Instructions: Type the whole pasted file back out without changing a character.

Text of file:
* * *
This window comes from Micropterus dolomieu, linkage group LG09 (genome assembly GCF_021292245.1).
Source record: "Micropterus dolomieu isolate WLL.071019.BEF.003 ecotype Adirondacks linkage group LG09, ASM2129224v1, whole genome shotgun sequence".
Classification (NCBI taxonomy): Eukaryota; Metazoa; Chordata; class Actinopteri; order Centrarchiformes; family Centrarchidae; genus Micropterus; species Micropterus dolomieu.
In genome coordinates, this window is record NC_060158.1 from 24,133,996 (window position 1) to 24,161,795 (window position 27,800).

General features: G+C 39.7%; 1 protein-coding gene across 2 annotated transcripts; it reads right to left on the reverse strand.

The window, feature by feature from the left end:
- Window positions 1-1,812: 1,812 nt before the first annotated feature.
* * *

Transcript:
This window comes from Micropterus dolomieu, linkage group LG09 (genome assembly GCF_021292245.1).
Source record: "Micropterus dolomieu isolate WLL.071019.BEF.003 ecotype Adirondacks linkage group LG09, ASM2129224v1, whole genome shotgun sequence".
Classification (NCBI taxonomy): Eukaryota; Metazoa; Chordata; class Actinopteri; order Centrarchiformes; family Centrarchidae; genus Micropterus; species Micropterus dolomieu.
In genome coordinates, this window is record NC_060158.1 from 24,133,996 (window position 1) to 24,161,795 (window position 27,800).

General features: G+C 39.7%; 1 protein-coding gene across 2 annotated transcripts; it reads right to left on the reverse strand.

The window, feature by feature from the left end:
- Window positions 1-1,812: 1,812 nt before the first annotated feature.